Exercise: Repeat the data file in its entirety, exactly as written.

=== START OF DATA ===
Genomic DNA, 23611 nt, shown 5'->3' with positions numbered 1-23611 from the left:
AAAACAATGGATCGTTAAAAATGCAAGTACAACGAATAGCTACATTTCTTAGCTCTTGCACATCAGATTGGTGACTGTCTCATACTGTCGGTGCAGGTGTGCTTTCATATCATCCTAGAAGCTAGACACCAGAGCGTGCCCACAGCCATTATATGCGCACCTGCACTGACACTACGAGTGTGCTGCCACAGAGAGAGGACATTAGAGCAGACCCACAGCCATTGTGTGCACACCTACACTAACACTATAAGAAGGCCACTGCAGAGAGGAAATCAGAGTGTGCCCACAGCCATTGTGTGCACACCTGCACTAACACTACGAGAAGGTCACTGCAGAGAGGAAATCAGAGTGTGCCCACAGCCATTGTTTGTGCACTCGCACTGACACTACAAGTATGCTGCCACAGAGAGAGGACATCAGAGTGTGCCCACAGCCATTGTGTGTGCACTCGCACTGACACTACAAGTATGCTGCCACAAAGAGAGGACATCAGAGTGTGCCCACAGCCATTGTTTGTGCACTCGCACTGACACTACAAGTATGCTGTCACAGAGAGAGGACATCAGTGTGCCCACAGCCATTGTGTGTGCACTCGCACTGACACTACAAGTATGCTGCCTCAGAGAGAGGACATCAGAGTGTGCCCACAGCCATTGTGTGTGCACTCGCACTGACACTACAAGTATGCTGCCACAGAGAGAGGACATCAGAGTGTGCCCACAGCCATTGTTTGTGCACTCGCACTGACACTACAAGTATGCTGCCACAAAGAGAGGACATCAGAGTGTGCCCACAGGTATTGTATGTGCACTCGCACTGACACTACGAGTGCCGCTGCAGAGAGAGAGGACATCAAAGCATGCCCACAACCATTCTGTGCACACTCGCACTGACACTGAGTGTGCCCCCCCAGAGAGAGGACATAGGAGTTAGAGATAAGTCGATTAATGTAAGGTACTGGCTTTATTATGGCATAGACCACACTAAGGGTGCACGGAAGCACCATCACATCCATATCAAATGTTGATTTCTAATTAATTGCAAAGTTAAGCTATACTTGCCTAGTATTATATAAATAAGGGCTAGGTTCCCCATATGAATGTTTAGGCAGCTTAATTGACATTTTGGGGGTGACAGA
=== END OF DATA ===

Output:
Genomic DNA, 23611 nt, shown 5'->3' with positions numbered 1-23611 from the left:
AAAACAATGGATCGTTAAAAATGCAAGTACAACGAATAGCTACATTTCTTAGCTCTTGCACATCAGATTGGTGACTGTCTCATACTGTCGGTGCAGGTGTGCTTTCATATCATCCTAGAAGCTAGACACCAGAGCGTGCCCACAGCCATTATATGCGCACCTGCACTGACACTACGAGTGTGCTGCCACAGAGAGAGGACATTAGAGCAGACCCACAGCCATTGTGTGCACACCTACACTAACACTATAAGAAGGCCACTGCAGAGAGGAAATCAGAGTGTGCCCACAGCCATTGTGTGCACACCTGCACTAACACTACGAGAAGGTCACTGCAGAGAGGAAATCAGAGTGTGCCCACAGCCATTGTTTGTGCACTCGCACTGACACTACAAGTATGCTGCCACAGAGAGAGGACATCAGAGTGTGCCCACAGCCATTGTGTGTGCACTCGCACTGACACTACAAGTATGCTGCCACAAAGAGAGGACATCAGAGTGTGCCCACAGCCATTGTTTGTGCACTCGCACTGACACTACAAGTATGCTGTCACAGAGAGAGGACATCAGTGTGCCCACAGCCATTGTGTGTGCACTCGCACTGACACTACAAGTATGCTGCCTCAGAGAGAGGACATCAGAGTGTGCCCACAGCCATTGTGTGTGCACTCGCACTGACACTACAAGTATGCTGCCACAGAGAGAGGACATCAGAGTGTGCCCACAGCCATTGTTTGTGCACTCGCACTGACACTACAAGTATGCTGCCACAAAGAGAGGACATCAGAGTGTGCCCACAGGTATTGTATGTGCACTCGCACTGACACTACGAGTGCCGCTGCAGAGAGAGAGGACATCAAAGCATGCCCACAACCATTCTGTGCACACTCGCACTGACACTGAGTGTGCCCCCCCAGAGAGAGGACATAGGAGTTAGAGATAAGTCGATTAATGTAAGGTACTGGCTTTATTATGGCATAGACCACACTAAGGGTGCACGGAAGCACCATCACATCCATATCAAATGTTGATTTCTAATTAATTGCAAAGTTAAGCTATACTTGCCTAGTATTATATAAATAAGGGCTAGGTTCCCCATATGAATGTTTAGGCAGCTTAATTGACATTTTGGGGGTGACAGA